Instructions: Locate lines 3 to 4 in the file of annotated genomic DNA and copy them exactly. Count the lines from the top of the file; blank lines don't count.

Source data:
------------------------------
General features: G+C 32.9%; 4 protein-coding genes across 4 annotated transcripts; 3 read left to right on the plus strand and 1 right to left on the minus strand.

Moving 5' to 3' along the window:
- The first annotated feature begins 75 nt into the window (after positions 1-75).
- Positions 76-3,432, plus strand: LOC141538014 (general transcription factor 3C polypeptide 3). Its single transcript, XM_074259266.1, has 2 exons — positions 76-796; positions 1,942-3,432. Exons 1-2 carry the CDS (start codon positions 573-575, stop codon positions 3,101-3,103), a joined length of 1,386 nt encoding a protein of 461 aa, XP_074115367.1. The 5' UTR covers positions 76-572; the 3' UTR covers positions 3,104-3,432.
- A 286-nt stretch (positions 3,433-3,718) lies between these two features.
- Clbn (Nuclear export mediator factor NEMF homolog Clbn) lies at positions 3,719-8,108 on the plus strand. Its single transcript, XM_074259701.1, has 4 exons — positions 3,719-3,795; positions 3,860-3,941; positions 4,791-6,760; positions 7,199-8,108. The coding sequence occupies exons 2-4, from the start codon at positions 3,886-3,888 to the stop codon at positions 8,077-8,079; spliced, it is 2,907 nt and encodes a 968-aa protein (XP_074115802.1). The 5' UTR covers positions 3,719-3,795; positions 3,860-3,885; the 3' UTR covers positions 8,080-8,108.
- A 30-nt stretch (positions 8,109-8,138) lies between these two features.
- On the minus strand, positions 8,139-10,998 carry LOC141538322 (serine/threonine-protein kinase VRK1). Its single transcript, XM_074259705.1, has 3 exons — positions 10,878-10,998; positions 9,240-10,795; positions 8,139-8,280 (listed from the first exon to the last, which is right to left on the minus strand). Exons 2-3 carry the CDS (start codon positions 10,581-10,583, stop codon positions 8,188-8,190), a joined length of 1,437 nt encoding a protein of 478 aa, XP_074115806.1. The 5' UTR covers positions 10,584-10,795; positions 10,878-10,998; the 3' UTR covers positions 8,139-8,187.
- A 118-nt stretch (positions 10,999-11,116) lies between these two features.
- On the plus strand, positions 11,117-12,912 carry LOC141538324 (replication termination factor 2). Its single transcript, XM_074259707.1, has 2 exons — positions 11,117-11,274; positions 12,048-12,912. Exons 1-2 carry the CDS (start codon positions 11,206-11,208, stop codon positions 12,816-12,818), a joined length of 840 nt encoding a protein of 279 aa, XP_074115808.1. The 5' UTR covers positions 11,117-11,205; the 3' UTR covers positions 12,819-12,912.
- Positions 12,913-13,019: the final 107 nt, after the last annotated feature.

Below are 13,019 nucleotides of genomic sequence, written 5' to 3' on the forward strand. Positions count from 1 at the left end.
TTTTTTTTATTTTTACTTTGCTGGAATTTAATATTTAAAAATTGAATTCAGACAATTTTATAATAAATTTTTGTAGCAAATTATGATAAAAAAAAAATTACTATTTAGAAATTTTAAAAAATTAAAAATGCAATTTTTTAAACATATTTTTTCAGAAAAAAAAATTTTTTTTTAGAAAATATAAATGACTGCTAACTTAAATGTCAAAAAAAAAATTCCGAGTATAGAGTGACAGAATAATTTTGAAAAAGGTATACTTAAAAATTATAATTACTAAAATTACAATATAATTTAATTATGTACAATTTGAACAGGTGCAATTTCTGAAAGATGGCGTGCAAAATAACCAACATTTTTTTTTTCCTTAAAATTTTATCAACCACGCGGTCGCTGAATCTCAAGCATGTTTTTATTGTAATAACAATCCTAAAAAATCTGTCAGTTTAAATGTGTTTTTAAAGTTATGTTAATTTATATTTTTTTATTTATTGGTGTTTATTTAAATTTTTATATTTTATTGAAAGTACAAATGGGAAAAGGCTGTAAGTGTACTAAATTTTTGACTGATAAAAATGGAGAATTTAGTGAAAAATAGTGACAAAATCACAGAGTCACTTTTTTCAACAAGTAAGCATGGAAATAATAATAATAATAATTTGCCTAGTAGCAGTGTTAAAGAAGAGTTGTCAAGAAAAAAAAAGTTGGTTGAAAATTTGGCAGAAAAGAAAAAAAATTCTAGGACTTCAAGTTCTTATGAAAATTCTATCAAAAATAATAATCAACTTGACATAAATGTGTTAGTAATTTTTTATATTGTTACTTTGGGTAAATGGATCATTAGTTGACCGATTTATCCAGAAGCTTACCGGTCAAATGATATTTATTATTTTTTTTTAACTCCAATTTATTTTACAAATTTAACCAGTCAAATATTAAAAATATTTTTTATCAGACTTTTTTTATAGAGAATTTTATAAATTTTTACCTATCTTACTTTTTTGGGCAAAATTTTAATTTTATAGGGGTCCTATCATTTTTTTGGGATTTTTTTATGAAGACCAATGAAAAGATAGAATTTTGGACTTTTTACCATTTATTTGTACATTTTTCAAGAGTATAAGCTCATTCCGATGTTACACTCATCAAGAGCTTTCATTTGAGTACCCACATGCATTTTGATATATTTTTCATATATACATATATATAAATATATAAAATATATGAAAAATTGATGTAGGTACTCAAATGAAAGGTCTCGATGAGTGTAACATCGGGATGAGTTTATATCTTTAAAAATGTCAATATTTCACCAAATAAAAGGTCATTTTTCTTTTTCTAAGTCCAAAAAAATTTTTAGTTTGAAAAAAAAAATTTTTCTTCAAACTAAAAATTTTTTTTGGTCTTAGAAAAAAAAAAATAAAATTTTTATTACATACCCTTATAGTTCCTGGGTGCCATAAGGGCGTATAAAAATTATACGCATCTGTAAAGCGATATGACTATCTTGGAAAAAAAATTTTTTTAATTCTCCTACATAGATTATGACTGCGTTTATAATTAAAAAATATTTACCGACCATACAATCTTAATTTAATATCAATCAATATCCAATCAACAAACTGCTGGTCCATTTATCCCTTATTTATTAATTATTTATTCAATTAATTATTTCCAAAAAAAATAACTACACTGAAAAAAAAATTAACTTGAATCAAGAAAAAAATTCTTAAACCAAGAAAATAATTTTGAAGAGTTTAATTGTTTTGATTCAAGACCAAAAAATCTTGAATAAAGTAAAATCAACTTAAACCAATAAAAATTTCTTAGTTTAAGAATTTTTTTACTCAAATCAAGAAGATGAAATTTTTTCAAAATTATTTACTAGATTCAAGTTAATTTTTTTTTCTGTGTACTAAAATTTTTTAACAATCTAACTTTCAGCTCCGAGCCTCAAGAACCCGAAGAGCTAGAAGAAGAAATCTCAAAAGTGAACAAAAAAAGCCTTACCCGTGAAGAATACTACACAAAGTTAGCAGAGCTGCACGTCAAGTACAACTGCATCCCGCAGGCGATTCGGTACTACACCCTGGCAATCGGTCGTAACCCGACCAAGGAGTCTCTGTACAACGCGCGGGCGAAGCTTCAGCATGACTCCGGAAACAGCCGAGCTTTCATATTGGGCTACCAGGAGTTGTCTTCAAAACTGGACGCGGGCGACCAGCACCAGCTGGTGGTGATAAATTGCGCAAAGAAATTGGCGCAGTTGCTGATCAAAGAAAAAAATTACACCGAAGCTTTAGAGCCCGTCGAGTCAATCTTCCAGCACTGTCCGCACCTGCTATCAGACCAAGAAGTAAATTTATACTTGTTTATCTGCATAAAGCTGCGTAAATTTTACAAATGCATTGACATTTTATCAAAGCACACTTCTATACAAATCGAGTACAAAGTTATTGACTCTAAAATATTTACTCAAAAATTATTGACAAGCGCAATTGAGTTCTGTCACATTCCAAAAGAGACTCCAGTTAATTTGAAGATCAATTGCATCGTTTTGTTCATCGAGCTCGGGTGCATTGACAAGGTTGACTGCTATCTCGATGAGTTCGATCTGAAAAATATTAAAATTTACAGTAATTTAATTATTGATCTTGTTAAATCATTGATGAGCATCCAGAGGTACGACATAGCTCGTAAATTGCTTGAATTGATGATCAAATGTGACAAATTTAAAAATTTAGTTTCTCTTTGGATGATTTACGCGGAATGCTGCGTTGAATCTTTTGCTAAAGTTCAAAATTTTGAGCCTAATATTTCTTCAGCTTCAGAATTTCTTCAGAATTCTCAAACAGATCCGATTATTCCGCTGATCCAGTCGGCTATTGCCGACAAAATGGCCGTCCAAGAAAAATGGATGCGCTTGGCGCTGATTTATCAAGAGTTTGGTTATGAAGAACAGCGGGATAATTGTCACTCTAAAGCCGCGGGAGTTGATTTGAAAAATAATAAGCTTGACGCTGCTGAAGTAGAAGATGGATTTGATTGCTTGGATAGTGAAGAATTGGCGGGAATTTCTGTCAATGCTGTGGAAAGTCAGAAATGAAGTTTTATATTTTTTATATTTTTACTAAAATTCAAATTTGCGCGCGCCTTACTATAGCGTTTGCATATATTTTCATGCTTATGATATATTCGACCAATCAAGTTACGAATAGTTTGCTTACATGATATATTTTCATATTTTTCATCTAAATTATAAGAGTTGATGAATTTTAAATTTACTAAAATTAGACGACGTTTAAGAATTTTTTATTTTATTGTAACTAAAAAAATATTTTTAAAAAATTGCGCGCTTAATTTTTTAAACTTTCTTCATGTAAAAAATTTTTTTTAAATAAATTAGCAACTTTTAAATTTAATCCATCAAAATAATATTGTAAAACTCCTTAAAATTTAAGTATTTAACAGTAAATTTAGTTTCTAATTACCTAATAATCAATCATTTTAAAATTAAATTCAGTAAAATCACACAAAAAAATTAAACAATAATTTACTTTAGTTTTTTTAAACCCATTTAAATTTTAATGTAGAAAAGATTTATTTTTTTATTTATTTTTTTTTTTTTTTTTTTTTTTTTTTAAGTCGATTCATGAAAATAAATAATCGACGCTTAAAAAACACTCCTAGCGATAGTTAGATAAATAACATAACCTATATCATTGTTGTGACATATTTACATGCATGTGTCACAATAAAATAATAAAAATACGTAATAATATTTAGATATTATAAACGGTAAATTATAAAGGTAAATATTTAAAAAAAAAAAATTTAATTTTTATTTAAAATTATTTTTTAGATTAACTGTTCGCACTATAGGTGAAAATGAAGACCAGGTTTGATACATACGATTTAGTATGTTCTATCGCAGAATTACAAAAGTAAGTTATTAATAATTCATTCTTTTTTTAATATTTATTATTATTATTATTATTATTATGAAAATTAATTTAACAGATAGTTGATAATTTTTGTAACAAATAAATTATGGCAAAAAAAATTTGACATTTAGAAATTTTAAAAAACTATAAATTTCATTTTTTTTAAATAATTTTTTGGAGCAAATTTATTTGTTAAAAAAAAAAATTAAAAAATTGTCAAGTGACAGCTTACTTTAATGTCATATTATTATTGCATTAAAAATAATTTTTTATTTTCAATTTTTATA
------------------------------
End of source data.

- The first annotated feature begins 75 nt into the window (after positions 1-75).
- Positions 76-3,432, plus strand: LOC141538014 (general transcription factor 3C polypeptide 3). Its single transcript, XM_074259266.1, has 2 exons — positions 76-796; positions 1,942-3,432. Exons 1-2 carry the CDS (start codon positions 573-575, stop codon positions 3,101-3,103), a joined length of 1,386 nt encoding a protein of 461 aa, XP_074115367.1. The 5' UTR covers positions 76-572; the 3' UTR covers positions 3,104-3,432.